739 Bay Tree, El Cerrito

Click picture for additional photos and complete listing courtesy of Anne Politeo, Marvin Gardens

This beautiful post and beam mid-century is tucked away on a short street in the El Cerrito Hills. The home is clearly the work of a talented designer with carefully choreographed spaces and a variety of interesting textures – yet another of the many impressive modernist residences for which El Cerrito is best known.

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8648 Thors Bay, El Cerrito

Click picture for additional photos and complete listing courtesy of Karen Moss, Marvin Gardens

Today we feature a fairly understated late Bay Region mid-century perched atop the El Cerrito Hills. The home boasts beautifully wooded interiors carefully arranged to capture long views across the bay. The living room is a particularly compelling space with an inviting hearth flanked by towering windows on two sides.

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175 Pershing, Oakland

Click picture for additional photos and complete listing courtesy of Cathy Truelove, Alain Pinel

Our featured home today is a handsome Spanish colonial revival attributed to prolific local designers Miller & Warnecke. It is a rambling structure, lavishly appointed with hand-adzed beams, wrought iron, and plenty of colorful tile – everything one might hope for in a carefully composed period revival designed by one of the East Bay’s best.

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5380 Shafter, Oakland

Click picture for additional photos and complete listing courtesy of Carla Buffington, Compass

This picturesque late Victorian was one of the very first homes built in the Shafter neighborhood when it was just farmland on the northernmost edge of Oakland. It was still two decades before the passenger train service would start rolling down Shafter Avenue and bringing with it the families to fill up all of the new bungalows being built there. Today, the home remains full of period detail. It is a nice reminder of a time when much of North Oakland was still fairly rural and quite different from what it is today.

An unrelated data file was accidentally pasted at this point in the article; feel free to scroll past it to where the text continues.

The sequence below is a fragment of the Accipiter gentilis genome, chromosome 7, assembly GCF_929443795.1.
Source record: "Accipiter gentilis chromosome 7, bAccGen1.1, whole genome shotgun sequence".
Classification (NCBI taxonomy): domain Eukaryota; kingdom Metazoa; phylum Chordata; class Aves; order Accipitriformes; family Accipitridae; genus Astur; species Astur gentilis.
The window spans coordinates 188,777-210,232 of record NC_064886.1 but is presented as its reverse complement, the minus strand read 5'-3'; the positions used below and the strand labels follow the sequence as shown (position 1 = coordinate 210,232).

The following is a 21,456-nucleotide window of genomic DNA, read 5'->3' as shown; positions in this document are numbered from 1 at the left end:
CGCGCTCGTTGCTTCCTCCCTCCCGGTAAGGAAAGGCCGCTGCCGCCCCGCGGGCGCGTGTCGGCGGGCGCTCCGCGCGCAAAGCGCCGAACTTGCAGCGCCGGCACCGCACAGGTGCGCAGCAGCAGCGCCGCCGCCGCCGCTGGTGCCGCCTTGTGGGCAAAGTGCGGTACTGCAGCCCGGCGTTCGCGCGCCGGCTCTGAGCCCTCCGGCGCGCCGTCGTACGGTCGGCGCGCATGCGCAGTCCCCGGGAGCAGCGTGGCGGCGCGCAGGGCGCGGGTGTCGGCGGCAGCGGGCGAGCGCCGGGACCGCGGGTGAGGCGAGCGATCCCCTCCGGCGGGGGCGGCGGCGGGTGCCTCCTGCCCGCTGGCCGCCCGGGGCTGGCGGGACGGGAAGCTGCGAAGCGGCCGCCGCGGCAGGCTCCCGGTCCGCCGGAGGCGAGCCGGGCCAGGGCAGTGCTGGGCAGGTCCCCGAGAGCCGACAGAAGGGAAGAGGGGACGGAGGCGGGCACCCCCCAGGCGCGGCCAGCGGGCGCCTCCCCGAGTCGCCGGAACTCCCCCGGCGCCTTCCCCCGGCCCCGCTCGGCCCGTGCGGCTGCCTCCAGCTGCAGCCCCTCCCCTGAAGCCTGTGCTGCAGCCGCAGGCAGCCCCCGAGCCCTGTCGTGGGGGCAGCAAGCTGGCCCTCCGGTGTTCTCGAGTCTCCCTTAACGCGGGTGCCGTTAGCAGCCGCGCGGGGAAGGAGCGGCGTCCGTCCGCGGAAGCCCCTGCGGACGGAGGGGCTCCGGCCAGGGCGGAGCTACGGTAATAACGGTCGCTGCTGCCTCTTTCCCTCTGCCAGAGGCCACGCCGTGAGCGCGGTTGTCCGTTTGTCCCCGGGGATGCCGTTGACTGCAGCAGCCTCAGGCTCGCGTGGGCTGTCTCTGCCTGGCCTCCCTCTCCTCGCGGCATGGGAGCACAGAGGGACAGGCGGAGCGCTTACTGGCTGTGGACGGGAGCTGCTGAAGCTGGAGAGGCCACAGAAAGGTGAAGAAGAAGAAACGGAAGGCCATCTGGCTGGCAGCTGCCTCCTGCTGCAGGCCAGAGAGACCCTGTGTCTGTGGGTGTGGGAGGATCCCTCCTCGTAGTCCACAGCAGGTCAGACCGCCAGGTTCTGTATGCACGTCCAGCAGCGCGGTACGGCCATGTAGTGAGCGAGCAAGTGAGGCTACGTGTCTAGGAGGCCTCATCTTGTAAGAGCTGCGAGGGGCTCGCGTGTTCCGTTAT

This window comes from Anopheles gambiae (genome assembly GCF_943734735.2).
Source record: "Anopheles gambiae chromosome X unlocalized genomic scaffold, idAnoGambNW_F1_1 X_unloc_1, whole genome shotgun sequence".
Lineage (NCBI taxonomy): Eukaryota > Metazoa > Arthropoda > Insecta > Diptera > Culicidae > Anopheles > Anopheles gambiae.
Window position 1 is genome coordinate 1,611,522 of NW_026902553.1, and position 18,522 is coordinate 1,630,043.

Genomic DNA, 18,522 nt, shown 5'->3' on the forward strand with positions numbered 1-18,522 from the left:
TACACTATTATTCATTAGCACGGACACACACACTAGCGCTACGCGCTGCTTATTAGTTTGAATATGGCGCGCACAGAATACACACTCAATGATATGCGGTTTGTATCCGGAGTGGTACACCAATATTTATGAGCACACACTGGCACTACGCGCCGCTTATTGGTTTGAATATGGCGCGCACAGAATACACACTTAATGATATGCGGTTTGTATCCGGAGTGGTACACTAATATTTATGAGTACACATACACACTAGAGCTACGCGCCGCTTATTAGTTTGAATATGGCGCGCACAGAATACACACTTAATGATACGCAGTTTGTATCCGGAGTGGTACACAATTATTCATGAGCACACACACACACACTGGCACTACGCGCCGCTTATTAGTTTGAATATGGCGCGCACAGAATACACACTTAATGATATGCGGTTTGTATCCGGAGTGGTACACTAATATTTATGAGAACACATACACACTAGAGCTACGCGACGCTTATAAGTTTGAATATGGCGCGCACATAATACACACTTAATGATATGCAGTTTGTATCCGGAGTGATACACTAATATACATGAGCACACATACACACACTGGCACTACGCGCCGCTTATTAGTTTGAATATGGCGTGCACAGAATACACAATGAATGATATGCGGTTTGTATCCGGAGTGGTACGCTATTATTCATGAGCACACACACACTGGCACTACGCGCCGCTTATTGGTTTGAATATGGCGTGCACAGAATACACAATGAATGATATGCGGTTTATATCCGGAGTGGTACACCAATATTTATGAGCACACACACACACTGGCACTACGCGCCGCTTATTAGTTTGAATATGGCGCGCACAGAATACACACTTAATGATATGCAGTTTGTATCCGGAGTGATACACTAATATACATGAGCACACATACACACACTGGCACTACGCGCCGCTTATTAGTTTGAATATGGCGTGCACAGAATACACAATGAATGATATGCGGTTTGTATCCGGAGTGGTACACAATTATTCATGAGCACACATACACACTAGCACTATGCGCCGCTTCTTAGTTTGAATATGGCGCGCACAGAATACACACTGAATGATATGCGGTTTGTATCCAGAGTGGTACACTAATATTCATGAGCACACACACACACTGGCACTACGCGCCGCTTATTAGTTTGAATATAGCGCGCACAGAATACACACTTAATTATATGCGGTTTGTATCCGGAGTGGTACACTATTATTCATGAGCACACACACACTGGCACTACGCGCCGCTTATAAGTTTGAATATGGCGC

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1272 Caroline, Alameda

Click picture for additional photos and complete listing courtesy of David Gunderman, Alain Pinel

George Whittell Sr. made the bulk of his fortune by investing in the Comstock Lode in Nevada and with it he hired Ernest Coxhead to design him one of the most extravagantly ornamented homes in Alameda. The style of the exterior has been muddied a bit by the addition of stucco in the intervening years, but inside all of the over the top detailing is still readily apparent and frankly jaw dropping. Coxhead was one of the first superstars of the Bay Area architecture scene and his influence cannot be overstated. His work along with that of Willis Polk formed the foundation on which the Bay Region Style was built and references to his designs would be seen in the work of those that followed him for years to come.

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150 Bret Harte, Berkeley

Click picture for additional photos and complete listing courtesy of Neal Ward, Compass

This impressive Berkeley Hills home was built in 1980, but it has all of the hallmarks of an earlier era. The home was conceived of by Donald Hoppen who was a student of Frank Lloyd Wright and friend of the first owner. It was to be built on a radial plan with a Wrightian aesthetic complete with plenty of wood and glass. Hoppen brought another of Wrights former students in to fully realize the plan. Daniel Liebermann was a local architect who had made a name for himself designing radial homes in the 60s and 70s and was therefore the perfect choice to flesh out the design.

Together Hoppen and Liebermann created a home that is very much in keeping with the ideas explored in Liebermann’s earlier homes. It relies heavily on recycled lumber, interesting angles, and wide open spaces to create a truly unique residential experience. It feels very much rooted in the ideals of mid-century Bay Region design despite having been built in the early 80s.

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157 Fairlawn, Berkeley

Click picture for additional photos and complete listing courtesy of Taylor Sublett, Keller Williams

This impressive Berkeley Hills mid-century is the first home that Gerald McCue designed for himself in the East Bay. He was only 27 when the home was built, but he was already an established architectural presence in the Bay Area with his own firm in San Francisco. He had also just begun his tenure as a lecturer at UC Berkeley the year prior, returning to teach at his alma mater only two years after finishing his master’s degree there.

The home displays a number of features that would become trademarks of McCue’s residential work including glazed gables and substantial wooden soffits. It appears to have survived largely intact and is a great testament to the precocious talent of a local architect whose outsized influence would ultimately serve to spread the ideas of Bay Region design to the East Coast and beyond.

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